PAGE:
Men’s deodorant comes in mind-boggling variety: “Wolfthorn”. “Swagger”. “Adventure”. This puts me at a disadvantage, because I’m not really in the market for “adventurous” pits. My main goal is to keep the person sitting next to me on the train from edging away.
Just then a seedy-looking young gent walks up, reaches up for a can of Axe spray, pops the cap and spends a good five seconds hosing down his coat—arms, chest, and back.
In case you’ve never noticed their TV ads, Axe deodorant spray is marketed to young men between 18 and 25 on the premise that any attractive female Earthling within ten yards will insist on mating with them immediately. I am now collateral damage in the War of the Young and Horny--enveloped in a cloud whose aroma suggests the dance floor of the hottest dance club in Paramus, New Jersey. Or a Chippendale’s green room.
The young gentleman gives me a conspiratorial grin. “Smells good, huh,” he says, and puts the can back on the shelf.
My central nervous system is in vapor lock, as if I’ve been hit with a mild dose of nerve gas, so I’m unable to speak. But he’s fine carrying on a conversation without any help. “Yeah man,” he continues, “I’m mad at these people. I tried to return something and they gave me a buncha noise.”
He leans back and eyes me speculatively. “You buyin’ anything? Payin’ cash? Want me to buy it for you?”
My Axe-addled brain’s unable to sort out exactly what kind of scam he’s running, but I manage to find enough oxygen to say “No”—the only sensible answer—and he harrumphs and walks away.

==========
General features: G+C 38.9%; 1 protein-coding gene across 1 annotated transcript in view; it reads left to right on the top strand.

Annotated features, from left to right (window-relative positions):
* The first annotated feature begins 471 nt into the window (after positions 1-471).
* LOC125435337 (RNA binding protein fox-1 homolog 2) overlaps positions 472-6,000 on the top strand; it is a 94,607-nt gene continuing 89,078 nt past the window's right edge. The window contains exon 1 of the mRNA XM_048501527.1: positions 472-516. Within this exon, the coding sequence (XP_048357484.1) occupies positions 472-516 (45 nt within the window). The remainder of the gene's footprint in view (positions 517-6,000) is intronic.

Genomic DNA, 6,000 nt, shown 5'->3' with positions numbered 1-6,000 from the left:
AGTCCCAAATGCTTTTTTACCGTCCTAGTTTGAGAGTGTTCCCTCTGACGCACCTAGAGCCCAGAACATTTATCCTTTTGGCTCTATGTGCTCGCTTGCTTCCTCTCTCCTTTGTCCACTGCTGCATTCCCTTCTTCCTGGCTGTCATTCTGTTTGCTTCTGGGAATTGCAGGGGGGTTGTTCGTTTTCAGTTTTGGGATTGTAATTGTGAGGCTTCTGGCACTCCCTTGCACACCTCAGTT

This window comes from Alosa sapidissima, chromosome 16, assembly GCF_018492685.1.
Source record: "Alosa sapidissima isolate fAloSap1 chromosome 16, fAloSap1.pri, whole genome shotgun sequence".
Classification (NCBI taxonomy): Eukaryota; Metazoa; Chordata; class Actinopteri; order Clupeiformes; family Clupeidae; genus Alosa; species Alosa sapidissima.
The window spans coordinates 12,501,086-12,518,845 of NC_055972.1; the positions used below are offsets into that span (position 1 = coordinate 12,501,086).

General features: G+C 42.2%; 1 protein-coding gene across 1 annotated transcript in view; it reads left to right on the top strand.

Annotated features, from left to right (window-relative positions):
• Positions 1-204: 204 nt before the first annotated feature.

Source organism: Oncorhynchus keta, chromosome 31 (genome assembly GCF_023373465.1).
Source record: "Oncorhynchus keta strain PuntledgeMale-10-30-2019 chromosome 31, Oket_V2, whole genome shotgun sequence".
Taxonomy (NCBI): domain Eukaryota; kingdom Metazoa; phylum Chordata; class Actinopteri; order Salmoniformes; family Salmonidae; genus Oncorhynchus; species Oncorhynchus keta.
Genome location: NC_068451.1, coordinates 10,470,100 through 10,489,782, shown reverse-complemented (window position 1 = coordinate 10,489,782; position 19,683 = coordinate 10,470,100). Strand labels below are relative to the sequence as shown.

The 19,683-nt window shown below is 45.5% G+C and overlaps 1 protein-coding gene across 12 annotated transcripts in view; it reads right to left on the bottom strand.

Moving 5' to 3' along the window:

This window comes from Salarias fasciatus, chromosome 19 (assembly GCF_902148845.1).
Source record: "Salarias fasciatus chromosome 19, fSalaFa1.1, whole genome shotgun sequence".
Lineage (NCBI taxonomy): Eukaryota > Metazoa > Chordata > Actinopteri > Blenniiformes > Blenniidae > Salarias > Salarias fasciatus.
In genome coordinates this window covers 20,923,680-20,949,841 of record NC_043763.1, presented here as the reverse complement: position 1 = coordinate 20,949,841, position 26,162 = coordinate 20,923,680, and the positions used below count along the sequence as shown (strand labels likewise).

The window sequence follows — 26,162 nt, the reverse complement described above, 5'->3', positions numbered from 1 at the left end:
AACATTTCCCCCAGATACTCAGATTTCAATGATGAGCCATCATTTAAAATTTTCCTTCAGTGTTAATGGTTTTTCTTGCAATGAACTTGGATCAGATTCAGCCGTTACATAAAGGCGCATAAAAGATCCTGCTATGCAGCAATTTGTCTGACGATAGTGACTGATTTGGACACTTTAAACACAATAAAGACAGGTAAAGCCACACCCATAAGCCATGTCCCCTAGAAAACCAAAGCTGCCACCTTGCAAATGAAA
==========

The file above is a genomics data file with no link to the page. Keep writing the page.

As he exits stage left a young store employee comes over. “Pretty stinky stuff, huh? You know which one he was using?
I point to a can of “Anarchy” with the back facing out and she takes it off the shelf. “Yeah, he’s in here all the time, she says. "He’ll buy something with manufacturer’s coupons, bring it back an hour later and try to return it for cash.”
As she saunters off I get to thinking: Now that I have my own Axe force field maybe I should go find an attractive young female Earthling who’ll insist on mating with me immediately.
But I end up going home, eating a bowl of lentil soup and catching a Law and Order rerun.
Charles Coe is author of two books of poetry: “All Sins Forgiven: Poems for my Parents” and “Picnic on the Moon,” both published by Leapfrog Press. His poetry has appeared in a number of literary reviews and anthologies, including Poesis, The Mom Egg, Solstice Literary Review, and Urban Nature. His novella, "Spin Cycles," was published in November, 2014 by Gemma Media. He is the winner of a fellowship in poetry from the Massachusetts Cultural Council. Charles’s poems have been set by a number of composers, including Beth Denisch, Julia Carey and Robert Moran. A short film based on his poem “Fortress” is currently in production by filmmaker Roberto Mighty. Charles is co-chair of the Boston Chapter of the National Writers Union, a labor union for freelance writers. He was selected by the Associates of the Boston Public Library as a “Boston Literary Light for 2014.” He is currently an artist fellow at the St. Botolph Club of Boston.